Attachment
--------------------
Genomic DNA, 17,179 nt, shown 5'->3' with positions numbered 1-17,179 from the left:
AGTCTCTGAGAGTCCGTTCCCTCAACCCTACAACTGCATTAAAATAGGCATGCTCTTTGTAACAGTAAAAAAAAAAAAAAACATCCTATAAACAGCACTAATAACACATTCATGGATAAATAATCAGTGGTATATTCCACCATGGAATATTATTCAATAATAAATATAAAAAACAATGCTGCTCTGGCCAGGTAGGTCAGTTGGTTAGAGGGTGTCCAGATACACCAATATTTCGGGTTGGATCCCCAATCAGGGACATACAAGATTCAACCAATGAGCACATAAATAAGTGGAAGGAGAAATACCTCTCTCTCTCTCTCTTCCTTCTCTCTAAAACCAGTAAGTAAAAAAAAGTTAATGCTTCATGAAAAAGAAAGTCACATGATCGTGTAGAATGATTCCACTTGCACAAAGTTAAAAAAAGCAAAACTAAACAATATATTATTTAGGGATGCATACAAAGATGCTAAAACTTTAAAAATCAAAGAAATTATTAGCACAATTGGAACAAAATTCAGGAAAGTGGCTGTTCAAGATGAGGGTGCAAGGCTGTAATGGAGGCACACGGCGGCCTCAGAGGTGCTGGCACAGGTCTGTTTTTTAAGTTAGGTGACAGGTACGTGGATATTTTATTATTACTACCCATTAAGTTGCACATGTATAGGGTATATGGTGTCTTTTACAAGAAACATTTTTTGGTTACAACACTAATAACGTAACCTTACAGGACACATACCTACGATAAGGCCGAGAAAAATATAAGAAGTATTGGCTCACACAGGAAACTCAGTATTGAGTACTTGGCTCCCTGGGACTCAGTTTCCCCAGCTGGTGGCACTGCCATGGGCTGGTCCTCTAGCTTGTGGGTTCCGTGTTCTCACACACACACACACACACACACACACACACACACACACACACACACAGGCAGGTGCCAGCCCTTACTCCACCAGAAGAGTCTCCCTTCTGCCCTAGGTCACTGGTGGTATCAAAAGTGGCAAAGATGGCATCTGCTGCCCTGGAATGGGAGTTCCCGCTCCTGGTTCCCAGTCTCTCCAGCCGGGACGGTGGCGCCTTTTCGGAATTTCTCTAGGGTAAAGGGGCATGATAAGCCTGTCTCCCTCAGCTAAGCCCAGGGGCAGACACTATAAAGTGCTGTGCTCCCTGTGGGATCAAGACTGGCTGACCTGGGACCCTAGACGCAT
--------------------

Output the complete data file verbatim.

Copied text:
Genomic DNA, 17,179 nt, shown 5'->3' with positions numbered 1-17,179 from the left:
AGTCTCTGAGAGTCCGTTCCCTCAACCCTACAACTGCATTAAAATAGGCATGCTCTTTGTAACAGTAAAAAAAAAAAAAAACATCCTATAAACAGCACTAATAACACATTCATGGATAAATAATCAGTGGTATATTCCACCATGGAATATTATTCAATAATAAATATAAAAAACAATGCTGCTCTGGCCAGGTAGGTCAGTTGGTTAGAGGGTGTCCAGATACACCAATATTTCGGGTTGGATCCCCAATCAGGGACATACAAGATTCAACCAATGAGCACATAAATAAGTGGAAGGAGAAATACCTCTCTCTCTCTCTCTTCCTTCTCTCTAAAACCAGTAAGTAAAAAAAAGTTAATGCTTCATGAAAAAGAAAGTCACATGATCGTGTAGAATGATTCCACTTGCACAAAGTTAAAAAAAGCAAAACTAAACAATATATTATTTAGGGATGCATACAAAGATGCTAAAACTTTAAAAATCAAAGAAATTATTAGCACAATTGGAACAAAATTCAGGAAAGTGGCTGTTCAAGATGAGGGTGCAAGGCTGTAATGGAGGCACACGGCGGCCTCAGAGGTGCTGGCACAGGTCTGTTTTTTAAGTTAGGTGACAGGTACGTGGATATTTTATTATTACTACCCATTAAGTTGCACATGTATAGGGTATATGGTGTCTTTTACAAGAAACATTTTTTGGTTACAACACTAATAACGTAACCTTACAGGACACATACCTACGATAAGGCCGAGAAAAATATAAGAAGTATTGGCTCACACAGGAAACTCAGTATTGAGTACTTGGCTCCCTGGGACTCAGTTTCCCCAGCTGGTGGCACTGCCATGGGCTGGTCCTCTAGCTTGTGGGTTCCGTGTTCTCACACACACACACACACACACACACACACACACACACACACACACACAGGCAGGTGCCAGCCCTTACTCCACCAGAAGAGTCTCCCTTCTGCCCTAGGTCACTGGTGGTATCAAAAGTGGCAAAGATGGCATCTGCTGCCCTGGAATGGGAGTTCCCGCTCCTGGTTCCCAGTCTCTCCAGCCGGGACGGTGGCGCCTTTTCGGAATTTCTCTAGGGTAAAGGGGCATGATAAGCCTGTCTCCCTCAGCTAAGCCCAGGGGCAGACACTATAAAGTGCTGTGCTCCCTGTGGGATCAAGACTGGCTGACCTGGGACCCTAGACGCAT